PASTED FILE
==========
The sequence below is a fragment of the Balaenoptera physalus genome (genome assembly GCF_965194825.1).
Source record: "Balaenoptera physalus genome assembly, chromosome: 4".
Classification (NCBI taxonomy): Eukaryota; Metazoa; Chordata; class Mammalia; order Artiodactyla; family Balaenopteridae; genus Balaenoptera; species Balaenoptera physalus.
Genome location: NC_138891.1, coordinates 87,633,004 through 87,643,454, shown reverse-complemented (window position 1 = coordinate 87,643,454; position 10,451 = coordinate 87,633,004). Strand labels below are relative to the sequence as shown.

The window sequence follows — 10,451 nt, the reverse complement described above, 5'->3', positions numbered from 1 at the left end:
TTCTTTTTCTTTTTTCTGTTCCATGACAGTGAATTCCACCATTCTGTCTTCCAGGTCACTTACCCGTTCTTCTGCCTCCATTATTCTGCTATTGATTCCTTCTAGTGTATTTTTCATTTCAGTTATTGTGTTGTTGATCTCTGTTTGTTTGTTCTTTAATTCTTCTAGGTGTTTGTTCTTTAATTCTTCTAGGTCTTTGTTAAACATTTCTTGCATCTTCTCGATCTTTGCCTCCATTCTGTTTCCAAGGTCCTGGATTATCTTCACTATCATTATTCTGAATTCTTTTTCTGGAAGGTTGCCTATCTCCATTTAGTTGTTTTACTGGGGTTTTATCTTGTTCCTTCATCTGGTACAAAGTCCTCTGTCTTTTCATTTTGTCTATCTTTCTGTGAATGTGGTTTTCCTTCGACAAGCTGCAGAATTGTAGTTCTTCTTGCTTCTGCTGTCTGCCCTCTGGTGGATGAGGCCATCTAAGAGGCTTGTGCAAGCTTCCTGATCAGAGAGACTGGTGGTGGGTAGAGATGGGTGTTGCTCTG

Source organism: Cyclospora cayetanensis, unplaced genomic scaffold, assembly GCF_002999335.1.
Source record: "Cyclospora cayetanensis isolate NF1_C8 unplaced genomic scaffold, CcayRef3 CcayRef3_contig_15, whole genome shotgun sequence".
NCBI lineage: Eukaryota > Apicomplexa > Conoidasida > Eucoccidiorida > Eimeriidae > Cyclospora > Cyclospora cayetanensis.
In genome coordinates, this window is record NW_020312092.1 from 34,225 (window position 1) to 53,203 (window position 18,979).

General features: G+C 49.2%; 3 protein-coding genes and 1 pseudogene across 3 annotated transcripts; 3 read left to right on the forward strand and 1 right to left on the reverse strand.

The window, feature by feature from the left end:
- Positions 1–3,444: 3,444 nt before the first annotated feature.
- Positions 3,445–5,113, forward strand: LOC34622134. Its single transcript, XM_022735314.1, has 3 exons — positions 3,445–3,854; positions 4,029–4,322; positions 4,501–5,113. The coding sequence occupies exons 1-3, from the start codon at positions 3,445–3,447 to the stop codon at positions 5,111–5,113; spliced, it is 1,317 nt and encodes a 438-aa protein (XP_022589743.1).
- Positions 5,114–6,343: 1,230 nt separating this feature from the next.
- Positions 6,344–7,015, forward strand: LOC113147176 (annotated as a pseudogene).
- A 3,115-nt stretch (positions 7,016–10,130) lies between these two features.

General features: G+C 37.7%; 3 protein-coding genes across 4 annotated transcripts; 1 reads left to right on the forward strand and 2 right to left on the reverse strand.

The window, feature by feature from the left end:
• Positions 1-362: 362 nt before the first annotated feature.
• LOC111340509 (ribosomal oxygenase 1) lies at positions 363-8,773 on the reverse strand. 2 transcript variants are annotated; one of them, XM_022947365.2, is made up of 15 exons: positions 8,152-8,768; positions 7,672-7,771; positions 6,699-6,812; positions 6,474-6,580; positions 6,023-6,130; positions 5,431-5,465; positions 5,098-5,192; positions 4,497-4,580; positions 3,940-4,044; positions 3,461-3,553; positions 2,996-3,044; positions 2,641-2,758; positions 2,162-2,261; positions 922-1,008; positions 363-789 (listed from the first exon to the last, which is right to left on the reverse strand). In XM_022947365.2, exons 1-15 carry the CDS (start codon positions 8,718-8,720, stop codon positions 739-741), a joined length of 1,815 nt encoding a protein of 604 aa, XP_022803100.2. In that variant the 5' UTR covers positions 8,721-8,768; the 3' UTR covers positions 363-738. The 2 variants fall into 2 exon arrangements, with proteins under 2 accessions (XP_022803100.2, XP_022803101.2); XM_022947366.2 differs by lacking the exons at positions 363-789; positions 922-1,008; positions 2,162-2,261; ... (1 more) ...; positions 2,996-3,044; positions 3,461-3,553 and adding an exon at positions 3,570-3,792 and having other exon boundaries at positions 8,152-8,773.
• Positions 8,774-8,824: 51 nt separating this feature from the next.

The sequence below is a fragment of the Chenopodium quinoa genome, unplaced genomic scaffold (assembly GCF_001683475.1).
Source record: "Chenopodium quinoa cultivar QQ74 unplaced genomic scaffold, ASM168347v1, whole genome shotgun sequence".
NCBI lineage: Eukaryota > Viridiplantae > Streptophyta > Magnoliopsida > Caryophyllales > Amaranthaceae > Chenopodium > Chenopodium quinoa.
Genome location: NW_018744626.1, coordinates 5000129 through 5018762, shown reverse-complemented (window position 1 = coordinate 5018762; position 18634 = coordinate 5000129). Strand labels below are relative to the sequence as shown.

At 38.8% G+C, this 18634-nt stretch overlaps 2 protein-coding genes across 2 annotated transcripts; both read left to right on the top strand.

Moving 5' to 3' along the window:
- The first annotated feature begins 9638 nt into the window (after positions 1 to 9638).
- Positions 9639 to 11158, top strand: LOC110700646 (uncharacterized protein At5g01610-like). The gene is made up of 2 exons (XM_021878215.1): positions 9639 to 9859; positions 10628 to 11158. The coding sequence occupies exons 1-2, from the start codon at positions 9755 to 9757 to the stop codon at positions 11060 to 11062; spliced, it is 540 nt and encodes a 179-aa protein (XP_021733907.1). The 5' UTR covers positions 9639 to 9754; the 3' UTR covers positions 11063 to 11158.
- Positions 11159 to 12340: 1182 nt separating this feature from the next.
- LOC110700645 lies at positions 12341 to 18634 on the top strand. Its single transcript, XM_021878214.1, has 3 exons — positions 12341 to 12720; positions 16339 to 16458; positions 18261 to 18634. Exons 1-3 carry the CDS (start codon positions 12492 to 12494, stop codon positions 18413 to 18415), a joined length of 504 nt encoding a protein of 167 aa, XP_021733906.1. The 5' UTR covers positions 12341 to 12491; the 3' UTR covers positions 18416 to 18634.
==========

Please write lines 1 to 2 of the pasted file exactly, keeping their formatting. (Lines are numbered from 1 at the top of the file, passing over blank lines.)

The sequence below is a fragment of the Balaenoptera physalus genome (genome assembly GCF_965194825.1).
Source record: "Balaenoptera physalus genome assembly, chromosome: 4".